When did you join the lab?
I started in sophomore year. I was sitting in my Orgo 2 class. I really liked the subject, and thought, “I want to see this in action. I want to be part of this research.” So I emailed Prof. Ngai. I told him my situation, and that I wanted to do research in chemistry (even though I was a bio major) just because I find it very interesting. And he took a chance on me. I was very glad he did!  I’ve been there over a year now. And I have become passionate about my research!

How much time do you commit to the lab?
A lot! When I first started, I did definitely more than 20 hours a week. I’d come in on Saturdays, work the whole day. I put in a lot of time. It’s amazing how much you can get done in one day when you’re here all day which is why URECA Summer is great. The URECA stipend allowed me to stay on campus this summer. Last summer, I used to commute from Queens to Stony Brook every day – and that took up way too much time. I would come in - do research –come back home and sleep, and wake up again at 5 am to do the whole thing again. I was very glad not to have to do that again this summer!  

And did you have any experience in research prior to joining the lab?
None at all. I actually did not take organic chemistry lab before joining the lab. So everything that I needed to learn about organic chemistry lab was taught to me by my grad student, Johnny Lee. He’s been a great teacher, and has a lot of passion for Chemistry. You can just tell…Learning from him was fantastic!

I actually strive to be like him when I am teaching new students in the lab. I have a notebook where I’ve written down a lot of my conclusions. So now, when there are other undergraduates who may be running a similar reaction, I pull out my notebook. And I can go back, and remember what I learned, and the conclusions I came to previously so that I can help others out with their reactions. It’s a cycle.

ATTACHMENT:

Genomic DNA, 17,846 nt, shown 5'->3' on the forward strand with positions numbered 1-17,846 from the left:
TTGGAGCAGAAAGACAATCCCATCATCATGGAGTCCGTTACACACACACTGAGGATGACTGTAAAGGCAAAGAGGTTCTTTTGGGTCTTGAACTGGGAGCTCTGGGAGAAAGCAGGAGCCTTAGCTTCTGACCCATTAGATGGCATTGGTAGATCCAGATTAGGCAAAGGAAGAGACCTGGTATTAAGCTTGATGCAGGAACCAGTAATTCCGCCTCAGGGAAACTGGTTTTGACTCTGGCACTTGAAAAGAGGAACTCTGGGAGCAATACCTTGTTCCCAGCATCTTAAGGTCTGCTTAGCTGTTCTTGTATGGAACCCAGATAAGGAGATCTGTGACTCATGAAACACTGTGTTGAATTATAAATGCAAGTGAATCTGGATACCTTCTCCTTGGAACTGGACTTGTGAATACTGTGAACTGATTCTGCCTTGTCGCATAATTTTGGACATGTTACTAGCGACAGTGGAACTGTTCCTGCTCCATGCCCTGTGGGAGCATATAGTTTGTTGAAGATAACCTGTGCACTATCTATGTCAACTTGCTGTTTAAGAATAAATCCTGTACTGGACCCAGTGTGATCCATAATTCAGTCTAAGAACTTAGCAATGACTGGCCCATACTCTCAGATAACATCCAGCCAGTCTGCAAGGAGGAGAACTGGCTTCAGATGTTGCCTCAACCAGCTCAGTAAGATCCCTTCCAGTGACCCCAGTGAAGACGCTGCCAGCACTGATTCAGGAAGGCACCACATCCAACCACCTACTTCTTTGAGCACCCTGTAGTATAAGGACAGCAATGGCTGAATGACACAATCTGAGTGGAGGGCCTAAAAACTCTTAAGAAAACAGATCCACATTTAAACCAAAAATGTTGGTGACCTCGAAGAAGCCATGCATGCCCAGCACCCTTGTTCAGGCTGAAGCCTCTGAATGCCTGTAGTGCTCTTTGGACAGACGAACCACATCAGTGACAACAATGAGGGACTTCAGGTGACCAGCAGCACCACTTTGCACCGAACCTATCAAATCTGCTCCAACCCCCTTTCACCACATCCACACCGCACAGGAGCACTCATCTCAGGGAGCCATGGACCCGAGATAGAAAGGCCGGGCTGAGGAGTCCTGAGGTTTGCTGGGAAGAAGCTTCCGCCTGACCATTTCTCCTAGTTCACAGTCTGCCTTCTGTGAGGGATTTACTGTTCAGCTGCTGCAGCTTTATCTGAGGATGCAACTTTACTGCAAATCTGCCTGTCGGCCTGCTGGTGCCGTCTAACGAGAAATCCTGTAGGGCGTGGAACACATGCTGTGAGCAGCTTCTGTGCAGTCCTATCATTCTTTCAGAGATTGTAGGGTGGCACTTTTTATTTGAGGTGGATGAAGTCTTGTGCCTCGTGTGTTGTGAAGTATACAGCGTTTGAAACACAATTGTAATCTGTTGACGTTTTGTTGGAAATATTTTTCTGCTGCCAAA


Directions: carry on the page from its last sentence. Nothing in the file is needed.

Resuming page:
What advice is important to keep in mind about research?
With chemistry, often times reactions won’t work or won’t work the way you planned for – so if you see that something isn’t working, backtrack as much as you can. Try to figure out: Have I done everything that I should have?  There are times when you misread a mole amount or something, and you’re reaction doesn’t work and you sit there pondering: “What did I do wrong?” But don’t get discouraged. You will absolutely make mistakes. Finding your answers is going to take a lot of digging, a lot of frustration – but that’s the whole point. It’s for you to dig. Eventually you find your way around. You might feel like you’re going in circles but you will get there. If research was point A to point B, there would be no point.

What do you enjoy most about lab?
I like that every day is different. And you’re constantly solving problems – whether they be with your own experiments, or those of other people in the lab. You’re always building upon your knowledge…always learning so much. I also work for Port Jefferson Volunteer Ambulance Corps. (I’m one of their live-ins. That helps to pay for expenses. That’s also something that I really like because, as with doing research in lab, you have to think on your feet. You have to be alert.  

With both research, and EMT, I feel like you’re doing a lot and finally putting all your theoretical knowledge to the test. I like the fact that after taking all this time to study how things works –that now I’m actually getting my hands in it.